Eating well from what’s to hand, just for fun – week 10

Last week’s wind and rain was a stark contrast to the sunniest spring since records began.  That amazing run of gorgeous spring sunshine was transformed, as though someone had flicked a switch, into high winds and torrential rain, and the temperature dropped accordingly.  Good for the garden, bad for the soul 🙂

The greatest happiness was that on the previous Friday Dai had managed to land an awful lot of skate, which is a fairly unusual catch in these waters.  Skate is one of my favourite fish, its flavour distinctive but delicate, its texture superb, and easily cooked.  It is perfect when floured and fried in butter, with the tips of the wings slightly caramelized.  Mackerel and sea bass are in short supply this year, but the skate more than made up for it, and Dai had huss and plaice too.  Unfortunately the poor weather for most of last week means that he couldn’t go out, so my skate and huss purchases will have to last me a while.

Saturday

Half a skate wing  with black butter sauce and capers.  Skate is one of my favourite things on the planet.  Someone mentioned to me that it was a so-and-so to fillet for serving, which seriously surprised me.  There is no need to fillet it.  The wing is made of parallel lines of cartilage, not bone, and you merely scrape the fish gently away from it.  No bones, no mess.  Delicious.  As a family, our favourite way of cooking it was always in black butter sauce with capers.   Dai (of Dai’s Shed) had been out in his boat,  and returned with a good catch of skate, which he had prepared ready for cooking.  I bought two large ones, and when I got home halved them, put two of the halves in the freezer and put the other two in the fridge for eating.

Black butter sauce is very simple, but it does need watching like a hawk.  Butter is heated in the pan and the skate is cooked through, basted regularly, about five minutes on each side.  You can flour it first if preferred, which I did (just dredge it in a plate with a shallow scattering of flour in it).  Once the skate is heated through, remove from the pan and keep warm.  Add more butter, turn up the heat and wait until it is brown, but not black (which would be burned) and add lemon juice and capers.  Heat all the way through and serve the skate with the sauce poured over the top.  Some people scatter over parsley, but I like it as is.  I served it with asparagus tips and shallow-fried potato discs.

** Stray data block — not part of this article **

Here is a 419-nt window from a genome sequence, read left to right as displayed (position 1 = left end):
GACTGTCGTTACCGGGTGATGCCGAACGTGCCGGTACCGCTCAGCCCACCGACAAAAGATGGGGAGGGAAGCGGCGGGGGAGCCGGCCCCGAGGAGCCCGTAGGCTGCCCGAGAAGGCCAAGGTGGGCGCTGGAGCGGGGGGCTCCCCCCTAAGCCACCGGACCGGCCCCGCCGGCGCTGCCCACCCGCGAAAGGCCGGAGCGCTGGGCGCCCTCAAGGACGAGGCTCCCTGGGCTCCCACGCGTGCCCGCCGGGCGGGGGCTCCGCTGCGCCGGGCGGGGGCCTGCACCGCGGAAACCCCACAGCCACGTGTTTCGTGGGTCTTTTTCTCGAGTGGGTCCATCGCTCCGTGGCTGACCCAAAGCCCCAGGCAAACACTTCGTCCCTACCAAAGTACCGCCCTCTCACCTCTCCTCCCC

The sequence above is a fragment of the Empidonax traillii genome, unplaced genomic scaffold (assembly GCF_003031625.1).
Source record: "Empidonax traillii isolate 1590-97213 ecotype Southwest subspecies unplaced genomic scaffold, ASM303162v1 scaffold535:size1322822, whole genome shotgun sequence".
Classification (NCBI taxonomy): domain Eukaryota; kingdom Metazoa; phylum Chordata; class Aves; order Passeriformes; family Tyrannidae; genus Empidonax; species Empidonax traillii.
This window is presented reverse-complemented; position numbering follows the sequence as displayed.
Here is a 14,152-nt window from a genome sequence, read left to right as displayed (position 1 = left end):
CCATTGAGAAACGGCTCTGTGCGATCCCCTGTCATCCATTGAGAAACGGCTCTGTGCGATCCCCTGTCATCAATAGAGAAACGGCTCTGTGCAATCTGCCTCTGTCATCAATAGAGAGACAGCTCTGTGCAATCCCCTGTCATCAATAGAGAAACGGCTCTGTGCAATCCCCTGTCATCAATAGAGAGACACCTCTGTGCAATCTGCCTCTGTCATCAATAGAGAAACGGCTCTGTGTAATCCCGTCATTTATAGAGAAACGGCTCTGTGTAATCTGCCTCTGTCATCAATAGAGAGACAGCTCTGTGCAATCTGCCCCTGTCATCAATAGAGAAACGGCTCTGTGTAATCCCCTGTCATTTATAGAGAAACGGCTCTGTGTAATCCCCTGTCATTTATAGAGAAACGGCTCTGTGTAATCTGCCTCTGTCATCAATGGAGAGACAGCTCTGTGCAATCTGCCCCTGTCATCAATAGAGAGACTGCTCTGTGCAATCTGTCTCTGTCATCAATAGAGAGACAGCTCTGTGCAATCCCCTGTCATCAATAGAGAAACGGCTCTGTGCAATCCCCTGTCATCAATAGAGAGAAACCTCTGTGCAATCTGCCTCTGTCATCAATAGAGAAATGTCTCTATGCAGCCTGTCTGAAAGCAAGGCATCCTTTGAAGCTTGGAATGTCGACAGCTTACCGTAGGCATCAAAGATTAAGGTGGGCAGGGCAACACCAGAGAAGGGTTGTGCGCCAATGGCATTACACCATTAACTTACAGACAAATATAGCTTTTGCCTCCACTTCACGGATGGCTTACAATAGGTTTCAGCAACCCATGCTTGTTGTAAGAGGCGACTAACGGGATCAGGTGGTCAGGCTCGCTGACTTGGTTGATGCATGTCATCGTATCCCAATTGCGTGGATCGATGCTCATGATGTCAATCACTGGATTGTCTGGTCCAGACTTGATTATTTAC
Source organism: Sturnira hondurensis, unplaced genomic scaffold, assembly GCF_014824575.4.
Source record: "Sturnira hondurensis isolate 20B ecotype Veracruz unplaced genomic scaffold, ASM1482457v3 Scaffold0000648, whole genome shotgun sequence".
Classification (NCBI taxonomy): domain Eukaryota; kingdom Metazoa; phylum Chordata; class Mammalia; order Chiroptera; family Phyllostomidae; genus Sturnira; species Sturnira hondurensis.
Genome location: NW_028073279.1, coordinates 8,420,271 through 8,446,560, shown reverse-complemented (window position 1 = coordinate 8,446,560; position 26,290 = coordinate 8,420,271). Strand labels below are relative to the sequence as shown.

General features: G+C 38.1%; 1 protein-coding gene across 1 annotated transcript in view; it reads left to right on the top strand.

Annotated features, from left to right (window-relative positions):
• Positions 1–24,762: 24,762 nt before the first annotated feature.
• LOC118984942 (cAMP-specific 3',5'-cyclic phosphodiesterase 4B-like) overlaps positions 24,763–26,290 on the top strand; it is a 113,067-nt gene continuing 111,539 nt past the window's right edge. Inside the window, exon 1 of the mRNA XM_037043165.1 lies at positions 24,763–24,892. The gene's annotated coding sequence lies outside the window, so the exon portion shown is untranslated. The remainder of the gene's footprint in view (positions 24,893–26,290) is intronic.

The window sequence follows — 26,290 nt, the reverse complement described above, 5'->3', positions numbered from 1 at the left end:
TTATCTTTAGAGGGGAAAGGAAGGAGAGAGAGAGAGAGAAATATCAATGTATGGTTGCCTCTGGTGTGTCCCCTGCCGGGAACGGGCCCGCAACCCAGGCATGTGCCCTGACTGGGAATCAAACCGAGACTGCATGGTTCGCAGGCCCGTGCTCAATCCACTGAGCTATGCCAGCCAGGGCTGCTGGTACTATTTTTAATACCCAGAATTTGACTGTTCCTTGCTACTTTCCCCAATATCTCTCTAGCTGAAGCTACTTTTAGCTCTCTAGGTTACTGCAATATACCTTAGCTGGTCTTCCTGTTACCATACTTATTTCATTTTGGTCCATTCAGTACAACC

I did far too much, and some of the cooked spuds and asparagus that I couldn’t eat were kept and added later in the week to a home made soup.

Sunday

Ham horns with feta salad. This is an old favourite, which I’ve posted about before.  The thin-sliced ham, which I had in the freezer, is stuffed with a mixture of chopped hard-boiled egg, mayonnaise and whatever suitable herb or salad greens you have to hand – parsley, coriander, chives or spring onions all work really well, and a sprinkling of cayenne or paprika goes well.  Black pepper is a must.  It is accompanied here by little gem lettuce leaves filled with tomato, lovage, oregano, green olive, capers, cucumber and feta cheese, with a French vinaigrette.  It is a simple dish, and deserves the best ham and feta available.  The Co-Ops thin-sliced porchetta is good, or the Spar’s home-cooked ham at the deli counter is thicker but has excellent flavour.  Unfortunately, the locally available feta is decidedly third rate, but it is better than nothing.

Monday

Skate Grenobloise.  I used the other half of the skate wing from Dai’s Shed to try to reproduce a skate wing (aile de raie) dish that I had in Lyon several years ago, on a truly superb gastronomic holiday.  If you cannot eat well in Lyon, you’re doing something terribly wrong.  I looked up the recipe on my return, and this was the nearest I could find to my notes.

The skate was quickly pan-fried and then poached in a fish, wild fennel and white wine stock, and served with diced lemon, diced tomato, capers and diced spring onions and, in this recipe (but not in the version I had in Lyon) diced cucumber, all gently heated through but not cooked in the poaching liquid.  It was served in Lyon with samphire, but I cannot get hold of that and my recipe recommended spinach.  Spinach turned out to be a stunning accompaniment.  Both the restaurant and the recipe agreed on peeled new potatoes cooked in chicken stock. I had only tiny baby new potatoes, and peeling them felt almost cruel, but I am glad I did as recommended, because it was excellent.  My original Lyon dish had croutons, as did the recipe, but I forgot to add them!  Next time I would add the croutons but leave out the cucumber.  The diced lemon pieces give this a wonderfully concentrated citrus hit that is quite unlike merely squeezing lemon juice over the top.

Tuesday

Spinach, watercress, rocket, wild garlic, frozen pea, asparagus and potato soup with a grated cheddar topping.  A couple of weeks ago I made myself a spinach, watercress, rocket, wild garlic and pea soup, consumed some of it and put the rest in the freezer in batches.  When I had some leftover cooked asparagus and potatoes, I dug one of the boxes out of the freezer, whizzed up the spuds and asparagus in the food processor with a little water and stirred it into the defrosted soup with a squeeze of lemon juice, a hint of nutmeg, a bit of sea salt and a lot of black pepper.  Once heated through, I stirred in a spoon of sour cream, and grated some Somerset cheddar over the top.  Bags of flavour, a good use of leftovers, and so easy.

Wednesday